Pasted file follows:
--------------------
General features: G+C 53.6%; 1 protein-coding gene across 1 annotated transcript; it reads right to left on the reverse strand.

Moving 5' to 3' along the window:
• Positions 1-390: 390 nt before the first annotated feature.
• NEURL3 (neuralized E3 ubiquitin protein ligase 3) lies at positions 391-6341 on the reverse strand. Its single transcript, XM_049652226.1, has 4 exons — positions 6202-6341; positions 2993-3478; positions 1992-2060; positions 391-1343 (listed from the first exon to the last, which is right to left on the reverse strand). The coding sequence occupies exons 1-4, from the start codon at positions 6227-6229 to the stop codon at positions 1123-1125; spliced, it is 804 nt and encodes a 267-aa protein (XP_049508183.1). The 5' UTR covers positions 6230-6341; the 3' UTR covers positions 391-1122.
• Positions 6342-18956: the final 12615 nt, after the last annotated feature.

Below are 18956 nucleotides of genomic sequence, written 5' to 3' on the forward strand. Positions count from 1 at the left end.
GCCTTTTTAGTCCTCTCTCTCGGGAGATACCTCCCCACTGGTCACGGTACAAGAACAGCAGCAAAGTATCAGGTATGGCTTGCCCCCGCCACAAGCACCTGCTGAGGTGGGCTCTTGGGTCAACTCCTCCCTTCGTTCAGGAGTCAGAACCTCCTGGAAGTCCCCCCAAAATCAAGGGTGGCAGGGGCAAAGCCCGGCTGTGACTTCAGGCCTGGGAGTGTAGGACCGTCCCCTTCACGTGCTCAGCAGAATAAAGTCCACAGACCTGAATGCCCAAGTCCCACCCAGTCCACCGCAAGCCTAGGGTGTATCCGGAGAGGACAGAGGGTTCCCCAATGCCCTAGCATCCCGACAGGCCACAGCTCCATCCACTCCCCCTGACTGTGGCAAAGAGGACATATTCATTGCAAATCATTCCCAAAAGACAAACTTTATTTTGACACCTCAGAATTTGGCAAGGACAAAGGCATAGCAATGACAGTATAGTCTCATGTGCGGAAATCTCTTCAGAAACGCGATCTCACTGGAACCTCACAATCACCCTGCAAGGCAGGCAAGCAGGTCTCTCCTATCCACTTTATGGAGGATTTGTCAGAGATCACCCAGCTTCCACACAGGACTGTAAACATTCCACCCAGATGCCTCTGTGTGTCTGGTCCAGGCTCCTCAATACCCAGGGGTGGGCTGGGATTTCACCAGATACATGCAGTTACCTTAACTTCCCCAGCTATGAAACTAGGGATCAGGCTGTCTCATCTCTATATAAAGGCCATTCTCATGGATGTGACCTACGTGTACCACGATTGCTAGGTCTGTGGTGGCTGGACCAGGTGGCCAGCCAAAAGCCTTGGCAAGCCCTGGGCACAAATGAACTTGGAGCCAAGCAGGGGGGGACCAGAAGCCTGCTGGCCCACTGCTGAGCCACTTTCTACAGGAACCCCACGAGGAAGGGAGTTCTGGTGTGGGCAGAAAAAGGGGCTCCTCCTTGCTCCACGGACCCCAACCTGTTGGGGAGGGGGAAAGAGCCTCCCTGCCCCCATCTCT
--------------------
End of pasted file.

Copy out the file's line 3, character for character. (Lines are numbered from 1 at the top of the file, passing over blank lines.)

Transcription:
• Positions 1-390: 390 nt before the first annotated feature.